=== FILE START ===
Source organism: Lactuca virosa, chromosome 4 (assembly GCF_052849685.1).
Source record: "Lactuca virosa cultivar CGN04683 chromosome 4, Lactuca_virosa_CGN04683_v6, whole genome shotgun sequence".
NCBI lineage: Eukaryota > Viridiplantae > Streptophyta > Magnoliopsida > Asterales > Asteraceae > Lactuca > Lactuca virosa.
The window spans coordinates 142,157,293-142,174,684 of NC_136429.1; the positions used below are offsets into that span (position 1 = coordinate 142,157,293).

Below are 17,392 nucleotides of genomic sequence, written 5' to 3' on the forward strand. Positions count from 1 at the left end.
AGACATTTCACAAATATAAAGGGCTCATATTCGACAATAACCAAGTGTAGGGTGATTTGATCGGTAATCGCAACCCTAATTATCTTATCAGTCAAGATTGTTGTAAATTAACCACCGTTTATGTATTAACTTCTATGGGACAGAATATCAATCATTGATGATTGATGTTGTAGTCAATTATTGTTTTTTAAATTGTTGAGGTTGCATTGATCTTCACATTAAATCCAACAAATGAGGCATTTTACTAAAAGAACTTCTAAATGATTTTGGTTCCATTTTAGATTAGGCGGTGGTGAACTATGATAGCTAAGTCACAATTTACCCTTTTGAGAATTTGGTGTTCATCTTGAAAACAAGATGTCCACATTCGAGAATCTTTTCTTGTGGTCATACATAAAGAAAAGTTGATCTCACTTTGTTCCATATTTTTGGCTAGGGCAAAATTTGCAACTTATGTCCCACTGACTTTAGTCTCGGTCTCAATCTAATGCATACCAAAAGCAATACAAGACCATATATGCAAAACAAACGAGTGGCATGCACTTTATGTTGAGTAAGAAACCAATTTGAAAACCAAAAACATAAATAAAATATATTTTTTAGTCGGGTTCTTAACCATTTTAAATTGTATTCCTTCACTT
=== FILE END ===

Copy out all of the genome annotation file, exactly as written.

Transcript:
Source organism: Lactuca virosa, chromosome 4 (assembly GCF_052849685.1).
Source record: "Lactuca virosa cultivar CGN04683 chromosome 4, Lactuca_virosa_CGN04683_v6, whole genome shotgun sequence".
NCBI lineage: Eukaryota > Viridiplantae > Streptophyta > Magnoliopsida > Asterales > Asteraceae > Lactuca > Lactuca virosa.
The window spans coordinates 142,157,293-142,174,684 of NC_136429.1; the positions used below are offsets into that span (position 1 = coordinate 142,157,293).

Below are 17,392 nucleotides of genomic sequence, written 5' to 3' on the forward strand. Positions count from 1 at the left end.
AGACATTTCACAAATATAAAGGGCTCATATTCGACAATAACCAAGTGTAGGGTGATTTGATCGGTAATCGCAACCCTAATTATCTTATCAGTCAAGATTGTTGTAAATTAACCACCGTTTATGTATTAACTTCTATGGGACAGAATATCAATCATTGATGATTGATGTTGTAGTCAATTATTGTTTTTTAAATTGTTGAGGTTGCATTGATCTTCACATTAAATCCAACAAATGAGGCATTTTACTAAAAGAACTTCTAAATGATTTTGGTTCCATTTTAGATTAGGCGGTGGTGAACTATGATAGCTAAGTCACAATTTACCCTTTTGAGAATTTGGTGTTCATCTTGAAAACAAGATGTCCACATTCGAGAATCTTTTCTTGTGGTCATACATAAAGAAAAGTTGATCTCACTTTGTTCCATATTTTTGGCTAGGGCAAAATTTGCAACTTATGTCCCACTGACTTTAGTCTCGGTCTCAATCTAATGCATACCAAAAGCAATACAAGACCATATATGCAAAACAAACGAGTGGCATGCACTTTATGTTGAGTAAGAAACCAATTTGAAAACCAAAAACATAAATAAAATATATTTTTTAGTCGGGTTCTTAACCATTTTAAATTGTATTCCTTCACTT